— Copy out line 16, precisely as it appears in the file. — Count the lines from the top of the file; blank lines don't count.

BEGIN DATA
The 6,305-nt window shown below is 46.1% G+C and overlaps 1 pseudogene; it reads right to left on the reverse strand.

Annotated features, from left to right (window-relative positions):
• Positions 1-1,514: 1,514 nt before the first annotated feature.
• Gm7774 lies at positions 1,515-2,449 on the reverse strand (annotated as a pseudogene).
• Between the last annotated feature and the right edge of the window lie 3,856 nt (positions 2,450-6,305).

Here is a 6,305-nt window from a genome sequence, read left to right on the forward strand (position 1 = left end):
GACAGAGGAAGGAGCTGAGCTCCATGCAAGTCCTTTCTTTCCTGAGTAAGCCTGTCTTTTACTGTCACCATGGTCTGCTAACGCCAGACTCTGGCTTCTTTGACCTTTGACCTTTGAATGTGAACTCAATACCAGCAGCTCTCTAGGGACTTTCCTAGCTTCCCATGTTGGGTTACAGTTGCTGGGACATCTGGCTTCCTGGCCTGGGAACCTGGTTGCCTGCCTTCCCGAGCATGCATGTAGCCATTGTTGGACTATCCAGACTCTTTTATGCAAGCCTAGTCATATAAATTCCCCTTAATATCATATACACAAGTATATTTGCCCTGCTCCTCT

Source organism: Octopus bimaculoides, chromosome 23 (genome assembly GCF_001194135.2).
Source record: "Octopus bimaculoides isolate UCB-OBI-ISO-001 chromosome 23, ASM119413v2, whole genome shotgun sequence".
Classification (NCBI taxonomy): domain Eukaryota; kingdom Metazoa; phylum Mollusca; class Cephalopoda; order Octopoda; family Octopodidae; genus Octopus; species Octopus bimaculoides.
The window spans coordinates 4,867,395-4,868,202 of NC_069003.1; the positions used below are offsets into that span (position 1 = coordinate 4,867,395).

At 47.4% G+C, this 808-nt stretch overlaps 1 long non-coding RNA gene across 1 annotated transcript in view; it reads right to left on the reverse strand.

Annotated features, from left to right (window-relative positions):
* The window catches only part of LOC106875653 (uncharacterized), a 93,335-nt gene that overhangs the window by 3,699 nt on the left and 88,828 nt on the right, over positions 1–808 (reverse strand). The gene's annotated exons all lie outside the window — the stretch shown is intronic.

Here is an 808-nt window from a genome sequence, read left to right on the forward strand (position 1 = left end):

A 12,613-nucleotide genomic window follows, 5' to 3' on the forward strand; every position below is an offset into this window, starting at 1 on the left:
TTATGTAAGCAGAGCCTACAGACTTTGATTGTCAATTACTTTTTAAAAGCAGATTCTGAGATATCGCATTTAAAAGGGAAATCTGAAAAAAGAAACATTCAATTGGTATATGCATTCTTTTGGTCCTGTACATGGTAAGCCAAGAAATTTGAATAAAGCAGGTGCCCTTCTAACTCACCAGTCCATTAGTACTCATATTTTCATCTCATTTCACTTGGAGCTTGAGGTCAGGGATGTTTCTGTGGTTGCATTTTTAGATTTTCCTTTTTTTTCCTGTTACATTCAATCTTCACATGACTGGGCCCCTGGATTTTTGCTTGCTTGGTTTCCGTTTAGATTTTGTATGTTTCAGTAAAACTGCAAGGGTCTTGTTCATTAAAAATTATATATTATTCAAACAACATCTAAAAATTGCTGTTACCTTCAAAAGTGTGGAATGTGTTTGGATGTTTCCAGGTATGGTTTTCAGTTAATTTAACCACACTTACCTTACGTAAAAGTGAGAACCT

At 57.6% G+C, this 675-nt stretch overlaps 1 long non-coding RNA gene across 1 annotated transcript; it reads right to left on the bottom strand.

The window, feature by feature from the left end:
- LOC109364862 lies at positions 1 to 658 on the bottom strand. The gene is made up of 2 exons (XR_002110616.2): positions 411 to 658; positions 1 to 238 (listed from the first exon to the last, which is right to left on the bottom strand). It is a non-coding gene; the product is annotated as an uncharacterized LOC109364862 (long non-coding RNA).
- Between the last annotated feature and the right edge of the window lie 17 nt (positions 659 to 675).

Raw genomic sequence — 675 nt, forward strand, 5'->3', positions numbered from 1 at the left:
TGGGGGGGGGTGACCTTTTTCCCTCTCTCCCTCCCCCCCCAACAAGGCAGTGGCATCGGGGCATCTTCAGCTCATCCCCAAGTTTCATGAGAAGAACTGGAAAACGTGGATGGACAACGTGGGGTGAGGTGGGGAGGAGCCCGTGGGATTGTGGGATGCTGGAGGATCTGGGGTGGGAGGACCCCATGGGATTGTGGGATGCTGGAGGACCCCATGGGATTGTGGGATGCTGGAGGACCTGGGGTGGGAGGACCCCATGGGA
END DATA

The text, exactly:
A 12,613-nucleotide genomic window follows, 5' to 3' on the forward strand; every position below is an offset into this window, starting at 1 on the left: